“We’re spending a lot of time arguing on whether [SROs] need to be here or not,” Calhoun said. “What I think the real reality is, why do we even have to have this conversation? Why are there so many school shootings or just general shootings?”

Calhoun said he believes in responsible gun ownership. He said there should be more laws in place to ensure people use guns responsibly, but he said there’s little being done about it.

“It is just heartbreaking,” Calhoun said. “Especially because I am a safety person — that people can’t go to school or can’t go to church or can’t go to concerts or can’t go to the mall without also having to be worried that that experience might be interrupted by gun violence.”

 

Gun Policy

The U.S. ranks first for homicides by firearm among the 65 high-income countries at 14.6 per 100,000 people in 2021. Washington, on the other hand, ranks well below the national gun death rate average, with 800 gun-related deaths per year compared to the 970 casualty state average. Washington has several laws in place to reduce gun violence, such as background checks on all gun sales and a strict minimum age and sales records laws. Most recently, Washington banned the selling and manufacturing of assault weapons, expanded safety training and required schools to notify families about secure firearm storage. 

Additionally, the Washington Office of Firearm Safety and Violence Prevention distributed grants for local efforts to reduce gun violence through planning, prevention and intervention programming. Programs include prevention strategies to reach at-risk populations and community engagement to develop collaborative violence reduction strategies. 

Unlike Washington, Idaho requires no permit to purchase a firearm, no background check beyond minimum federal checks and no firearms registration. This difference in policy allows guns to be easily trafficked across state lines. Despite Washington having the 11th strictest gun regulations in the country, gun violence is the leading cause of death among children and teens in the state.

“Say if somebody had ill intentions, they could definitely [bring a gun to school] and there’s nothing stopping them,” Mittal said. “If they brought a gun to school, nobody’s checking it; they would have no issues doing it. We’re just lucky enough that we haven’t had anybody wanting to do something like that.”

Junior Will Moore (he/him) said he believes school shooters are often uneducated about and inexperienced with firearms. He believes that owning and handling firearms comes with a responsibility to protect the safety of everyone around you. Moore said that gun policy isn’t the issue, but rather improper education and the need to foster greater responsibility. He said that the individuals who are going to cause mass destruction with firearms will find a way to get ahold of them no matter the regulations and that change needs to come from the people themselves.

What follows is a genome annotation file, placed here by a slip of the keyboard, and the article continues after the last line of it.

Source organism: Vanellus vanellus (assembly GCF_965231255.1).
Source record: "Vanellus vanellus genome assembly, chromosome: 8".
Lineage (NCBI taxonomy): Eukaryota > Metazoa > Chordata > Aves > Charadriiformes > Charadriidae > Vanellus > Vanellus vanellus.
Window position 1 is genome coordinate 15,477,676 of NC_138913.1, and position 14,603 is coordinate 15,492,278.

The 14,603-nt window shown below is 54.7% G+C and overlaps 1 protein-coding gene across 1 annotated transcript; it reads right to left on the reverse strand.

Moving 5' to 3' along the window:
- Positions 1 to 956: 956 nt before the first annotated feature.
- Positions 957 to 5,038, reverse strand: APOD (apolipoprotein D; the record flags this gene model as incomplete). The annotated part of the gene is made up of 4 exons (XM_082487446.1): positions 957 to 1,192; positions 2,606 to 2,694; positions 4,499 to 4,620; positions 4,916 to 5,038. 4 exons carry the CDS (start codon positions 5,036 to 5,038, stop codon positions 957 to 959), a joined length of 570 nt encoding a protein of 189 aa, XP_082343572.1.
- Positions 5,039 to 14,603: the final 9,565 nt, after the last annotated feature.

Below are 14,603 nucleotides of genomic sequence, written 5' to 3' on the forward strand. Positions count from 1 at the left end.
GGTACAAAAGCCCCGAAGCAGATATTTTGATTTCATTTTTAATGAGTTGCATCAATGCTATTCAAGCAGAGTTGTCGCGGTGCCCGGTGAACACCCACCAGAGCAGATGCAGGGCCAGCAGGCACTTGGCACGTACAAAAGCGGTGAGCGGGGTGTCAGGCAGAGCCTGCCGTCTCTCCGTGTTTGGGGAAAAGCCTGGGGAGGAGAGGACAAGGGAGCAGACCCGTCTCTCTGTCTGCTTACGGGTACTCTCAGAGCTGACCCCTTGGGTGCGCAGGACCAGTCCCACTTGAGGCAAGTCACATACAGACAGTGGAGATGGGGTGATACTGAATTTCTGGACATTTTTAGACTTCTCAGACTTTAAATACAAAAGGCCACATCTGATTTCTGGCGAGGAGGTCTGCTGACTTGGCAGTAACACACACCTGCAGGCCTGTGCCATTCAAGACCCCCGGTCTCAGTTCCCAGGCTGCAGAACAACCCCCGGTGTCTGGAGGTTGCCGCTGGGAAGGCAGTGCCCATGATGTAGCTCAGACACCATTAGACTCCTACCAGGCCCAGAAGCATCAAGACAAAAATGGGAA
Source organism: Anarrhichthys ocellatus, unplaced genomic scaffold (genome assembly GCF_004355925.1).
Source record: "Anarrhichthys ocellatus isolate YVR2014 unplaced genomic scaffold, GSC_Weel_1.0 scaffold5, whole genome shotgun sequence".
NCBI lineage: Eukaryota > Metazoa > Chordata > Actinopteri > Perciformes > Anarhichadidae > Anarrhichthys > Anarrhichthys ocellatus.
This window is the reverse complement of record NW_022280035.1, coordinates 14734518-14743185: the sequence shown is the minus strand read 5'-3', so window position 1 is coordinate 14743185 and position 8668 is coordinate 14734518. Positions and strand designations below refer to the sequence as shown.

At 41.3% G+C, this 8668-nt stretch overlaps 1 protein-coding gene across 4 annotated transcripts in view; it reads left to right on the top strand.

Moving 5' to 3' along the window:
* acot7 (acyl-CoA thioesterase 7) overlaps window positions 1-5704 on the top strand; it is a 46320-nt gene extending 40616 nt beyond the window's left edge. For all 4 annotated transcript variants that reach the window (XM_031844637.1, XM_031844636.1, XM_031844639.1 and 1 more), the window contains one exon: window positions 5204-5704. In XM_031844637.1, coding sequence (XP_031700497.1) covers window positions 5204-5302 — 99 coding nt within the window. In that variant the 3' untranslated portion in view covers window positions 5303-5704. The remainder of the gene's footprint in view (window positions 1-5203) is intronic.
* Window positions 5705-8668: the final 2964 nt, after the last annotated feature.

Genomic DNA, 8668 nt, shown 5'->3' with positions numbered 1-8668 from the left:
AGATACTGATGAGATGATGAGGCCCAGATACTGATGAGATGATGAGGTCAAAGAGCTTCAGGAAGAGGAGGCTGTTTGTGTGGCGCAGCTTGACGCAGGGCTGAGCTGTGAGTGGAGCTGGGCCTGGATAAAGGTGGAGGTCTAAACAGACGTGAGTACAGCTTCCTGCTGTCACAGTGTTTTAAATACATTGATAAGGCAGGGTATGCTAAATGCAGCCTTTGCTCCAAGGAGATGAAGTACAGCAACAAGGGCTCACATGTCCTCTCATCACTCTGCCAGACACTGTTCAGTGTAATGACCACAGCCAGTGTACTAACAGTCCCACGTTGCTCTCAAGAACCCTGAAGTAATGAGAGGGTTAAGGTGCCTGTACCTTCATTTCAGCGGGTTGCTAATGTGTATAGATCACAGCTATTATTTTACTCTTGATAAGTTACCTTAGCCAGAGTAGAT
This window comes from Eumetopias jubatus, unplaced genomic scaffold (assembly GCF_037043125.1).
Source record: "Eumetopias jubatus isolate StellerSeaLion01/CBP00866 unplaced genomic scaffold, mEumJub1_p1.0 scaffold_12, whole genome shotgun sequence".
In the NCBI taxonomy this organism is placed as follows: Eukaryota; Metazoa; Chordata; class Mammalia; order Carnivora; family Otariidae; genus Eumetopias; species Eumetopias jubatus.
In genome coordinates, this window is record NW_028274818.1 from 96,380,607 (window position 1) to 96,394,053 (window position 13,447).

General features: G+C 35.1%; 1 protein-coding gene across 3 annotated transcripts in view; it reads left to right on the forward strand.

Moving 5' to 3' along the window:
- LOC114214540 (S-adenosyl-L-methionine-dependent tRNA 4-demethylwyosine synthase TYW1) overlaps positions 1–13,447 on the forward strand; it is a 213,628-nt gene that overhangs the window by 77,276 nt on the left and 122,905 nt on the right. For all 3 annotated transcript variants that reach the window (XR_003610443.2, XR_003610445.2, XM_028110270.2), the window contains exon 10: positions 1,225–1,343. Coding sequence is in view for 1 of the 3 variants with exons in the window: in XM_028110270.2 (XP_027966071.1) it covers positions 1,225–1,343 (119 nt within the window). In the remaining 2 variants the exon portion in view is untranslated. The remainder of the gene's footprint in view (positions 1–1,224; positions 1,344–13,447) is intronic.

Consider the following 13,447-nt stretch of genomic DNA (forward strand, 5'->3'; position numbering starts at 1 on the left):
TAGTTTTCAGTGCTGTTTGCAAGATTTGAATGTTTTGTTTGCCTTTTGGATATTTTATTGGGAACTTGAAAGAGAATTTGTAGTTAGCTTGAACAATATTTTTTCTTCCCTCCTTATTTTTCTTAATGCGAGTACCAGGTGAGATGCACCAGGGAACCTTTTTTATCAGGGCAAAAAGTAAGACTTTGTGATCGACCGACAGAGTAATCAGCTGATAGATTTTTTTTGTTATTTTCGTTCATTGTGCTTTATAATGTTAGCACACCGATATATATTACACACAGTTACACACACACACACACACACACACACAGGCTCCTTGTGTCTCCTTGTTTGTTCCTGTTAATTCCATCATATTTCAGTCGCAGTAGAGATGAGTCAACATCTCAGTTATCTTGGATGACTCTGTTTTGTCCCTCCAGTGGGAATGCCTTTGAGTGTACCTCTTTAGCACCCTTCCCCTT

“From a young age, I was told that as soon as you lay hands on a weapon, you don’t point it in any direction you don’t intend to kill or destroy,” Moore said. “It’s all just responsibility, how you carry it, what your intention with it is, if it’s for protection, if it’s for providing for your family.”

Besides the Second Amendment, which guarantees the right to bear arms, the only major federal regulations are minimum age requirements and federal background check systems, which only act as a list of persons prohibited from owning or possessing a firearm. Marshall said the U.S. should at least impose regulation baselines. 

“I respect different states wanting to do their own thing because that’s in the name of democracy, but there should at least still be a basis,” Marshall said. “We shouldn’t have our next-door neighbor doing whatever they want. I feel like a lot of people on both sides of the argument will agree. We don’t want people dying, we don’t want kids dying and we don’t people being shot up in the street.”

Guns are deeply ingrained in American society; according to a Pew Research study, about a third of U.S. adults reported owning a gun. The study found that 72% of gun owners in the U.S. cite protection as the primary reason they own a gun. Nelson said that the leniency of gun policies has created a vicious cycle. 

“People end up just killing each other because they can, or you end up with inexperienced people buying something that can kill a person,” Nelson said.

Mendizabal said that growing up hearing about Parkland and Uvalde has caused her generation to push for stronger gun policies to try and prevent the same situation from happening to their kids. 

“There is still the real fear of like, what if it did happen and what if I didn’t make it out,” Mendizabal said. “You don’t want your kid to worry about that.”

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About the Contributors
William He (he/him), Junior Web Editor, Photo Editor
Junior William He embarks on his journey of the 2023-2024 school year as the Junior Web Editor and Photo Editor of Nordic News. In his third year on staff, Will aims to continue Nordic’s mission of serving the Inglemoor community by expanding the newspaper’s physical and digital presence by creating relevant, informative, and entertaining content. Outside of Nordic, Will is a full IB student and participates in DECA. 
Daniel Su (he/him), News Editor, Senior PR Manager
Junior Daniel Su is hyped for his second year on Nordic as news editor and Senior PR Manager. This year, he is looking to improve his writing and reporting skills while making sure every student at IHS is represented in Nordic’s stories. Outside of Nordic, Daniel runs XC and plays soccer for the school. He is also involved in a lot of interesting clubs, such as DECA, MUN, and Chess club. He hopes you find our issues interesting and helpful. Happy reading Viks!
Claire Meng (she/her), Web Editor-in-Chief, Co-Business Manager
Junior Claire Meng is thrilled to be back for her third year on the Nordic staff as the Senior Web Editor and Co-Business Manager. Her goals this year are to amplify Nordic’s social media presence, take captivating photos and report on hidden issues. Outside of Nordic she’s an assistant coach at Seattle Badminton Club, flutist in SYSO Youth and president of Inglemoor’s math club. She loves book shopping and lemon cookies.
Sophomore Annabelle Yip is starting as a reporter for Nordic News. This year she hopes to have fun, meet new people, and contribute to a cohesive and entertaining newspaper for the school. She wants to learn more about journalism ethics, article editing, and reporting methods. Annabelle is also a private tutor, works part-time and works as the Director of Treasury for FBLA. Outside of Nordic, you’ll find her cooking for insatiable family members, buying useless items off Amazon, and tutoring sleep-deprived middle school students.